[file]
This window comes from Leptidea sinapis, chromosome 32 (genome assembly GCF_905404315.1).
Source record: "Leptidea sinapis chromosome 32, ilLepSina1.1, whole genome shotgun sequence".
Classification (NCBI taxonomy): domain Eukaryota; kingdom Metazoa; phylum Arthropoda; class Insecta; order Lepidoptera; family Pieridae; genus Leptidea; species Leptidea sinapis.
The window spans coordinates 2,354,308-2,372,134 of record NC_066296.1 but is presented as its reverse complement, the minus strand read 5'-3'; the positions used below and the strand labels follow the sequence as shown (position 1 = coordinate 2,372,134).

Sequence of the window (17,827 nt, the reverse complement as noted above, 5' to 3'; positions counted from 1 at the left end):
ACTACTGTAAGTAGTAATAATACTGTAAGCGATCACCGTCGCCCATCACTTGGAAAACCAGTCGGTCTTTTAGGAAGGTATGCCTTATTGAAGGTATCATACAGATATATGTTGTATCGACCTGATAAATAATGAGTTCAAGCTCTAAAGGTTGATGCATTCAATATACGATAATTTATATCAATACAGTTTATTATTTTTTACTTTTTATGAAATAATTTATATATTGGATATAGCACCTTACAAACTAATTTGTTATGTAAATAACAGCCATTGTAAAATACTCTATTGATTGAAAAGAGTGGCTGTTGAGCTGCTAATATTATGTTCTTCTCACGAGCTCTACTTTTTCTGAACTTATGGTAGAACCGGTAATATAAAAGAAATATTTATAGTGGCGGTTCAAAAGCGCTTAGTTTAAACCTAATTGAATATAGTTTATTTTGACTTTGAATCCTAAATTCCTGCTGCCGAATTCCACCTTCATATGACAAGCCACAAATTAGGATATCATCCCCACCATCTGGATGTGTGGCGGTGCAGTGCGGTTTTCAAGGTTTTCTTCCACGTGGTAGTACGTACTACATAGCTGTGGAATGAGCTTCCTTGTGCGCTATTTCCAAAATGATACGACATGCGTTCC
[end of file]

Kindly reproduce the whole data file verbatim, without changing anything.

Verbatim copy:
This window comes from Leptidea sinapis, chromosome 32 (genome assembly GCF_905404315.1).
Source record: "Leptidea sinapis chromosome 32, ilLepSina1.1, whole genome shotgun sequence".
Classification (NCBI taxonomy): domain Eukaryota; kingdom Metazoa; phylum Arthropoda; class Insecta; order Lepidoptera; family Pieridae; genus Leptidea; species Leptidea sinapis.
The window spans coordinates 2,354,308-2,372,134 of record NC_066296.1 but is presented as its reverse complement, the minus strand read 5'-3'; the positions used below and the strand labels follow the sequence as shown (position 1 = coordinate 2,372,134).

Sequence of the window (17,827 nt, the reverse complement as noted above, 5' to 3'; positions counted from 1 at the left end):
ACTACTGTAAGTAGTAATAATACTGTAAGCGATCACCGTCGCCCATCACTTGGAAAACCAGTCGGTCTTTTAGGAAGGTATGCCTTATTGAAGGTATCATACAGATATATGTTGTATCGACCTGATAAATAATGAGTTCAAGCTCTAAAGGTTGATGCATTCAATATACGATAATTTATATCAATACAGTTTATTATTTTTTACTTTTTATGAAATAATTTATATATTGGATATAGCACCTTACAAACTAATTTGTTATGTAAATAACAGCCATTGTAAAATACTCTATTGATTGAAAAGAGTGGCTGTTGAGCTGCTAATATTATGTTCTTCTCACGAGCTCTACTTTTTCTGAACTTATGGTAGAACCGGTAATATAAAAGAAATATTTATAGTGGCGGTTCAAAAGCGCTTAGTTTAAACCTAATTGAATATAGTTTATTTTGACTTTGAATCCTAAATTCCTGCTGCCGAATTCCACCTTCATATGACAAGCCACAAATTAGGATATCATCCCCACCATCTGGATGTGTGGCGGTGCAGTGCGGTTTTCAAGGTTTTCTTCCACGTGGTAGTACGTACTACATAGCTGTGGAATGAGCTTCCTTGTGCGCTATTTCCAAAATGATACGACATGCGTTCC